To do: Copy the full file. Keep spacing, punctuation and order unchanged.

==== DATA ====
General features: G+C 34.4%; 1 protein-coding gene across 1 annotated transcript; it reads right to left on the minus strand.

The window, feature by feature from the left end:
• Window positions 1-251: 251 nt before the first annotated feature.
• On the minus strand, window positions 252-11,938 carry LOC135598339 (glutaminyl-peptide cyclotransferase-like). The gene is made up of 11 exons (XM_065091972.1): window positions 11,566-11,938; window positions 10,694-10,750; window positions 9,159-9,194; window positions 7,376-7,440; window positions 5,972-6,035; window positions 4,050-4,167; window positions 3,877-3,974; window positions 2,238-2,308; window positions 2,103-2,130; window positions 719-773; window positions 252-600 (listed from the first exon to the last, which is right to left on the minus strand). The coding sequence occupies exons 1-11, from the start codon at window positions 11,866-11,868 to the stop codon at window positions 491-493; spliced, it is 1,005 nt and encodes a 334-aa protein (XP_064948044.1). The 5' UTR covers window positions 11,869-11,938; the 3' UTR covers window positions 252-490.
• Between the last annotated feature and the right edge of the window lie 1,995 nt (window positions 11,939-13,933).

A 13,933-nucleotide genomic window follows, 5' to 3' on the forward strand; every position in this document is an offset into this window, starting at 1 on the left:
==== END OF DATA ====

General features: G+C 34.4%; 1 protein-coding gene across 1 annotated transcript; it reads right to left on the minus strand.

The window, feature by feature from the left end:
• Window positions 1-251: 251 nt before the first annotated feature.
• On the minus strand, window positions 252-11,938 carry LOC135598339 (glutaminyl-peptide cyclotransferase-like). The gene is made up of 11 exons (XM_065091972.1): window positions 11,566-11,938; window positions 10,694-10,750; window positions 9,159-9,194; window positions 7,376-7,440; window positions 5,972-6,035; window positions 4,050-4,167; window positions 3,877-3,974; window positions 2,238-2,308; window positions 2,103-2,130; window positions 719-773; window positions 252-600 (listed from the first exon to the last, which is right to left on the minus strand). The coding sequence occupies exons 1-11, from the start codon at window positions 11,866-11,868 to the stop codon at window positions 491-493; spliced, it is 1,005 nt and encodes a 334-aa protein (XP_064948044.1). The 5' UTR covers window positions 11,869-11,938; the 3' UTR covers window positions 252-490.
• Between the last annotated feature and the right edge of the window lie 1,995 nt (window positions 11,939-13,933).

A 13,933-nucleotide genomic window follows, 5' to 3' on the forward strand; every position in this document is an offset into this window, starting at 1 on the left: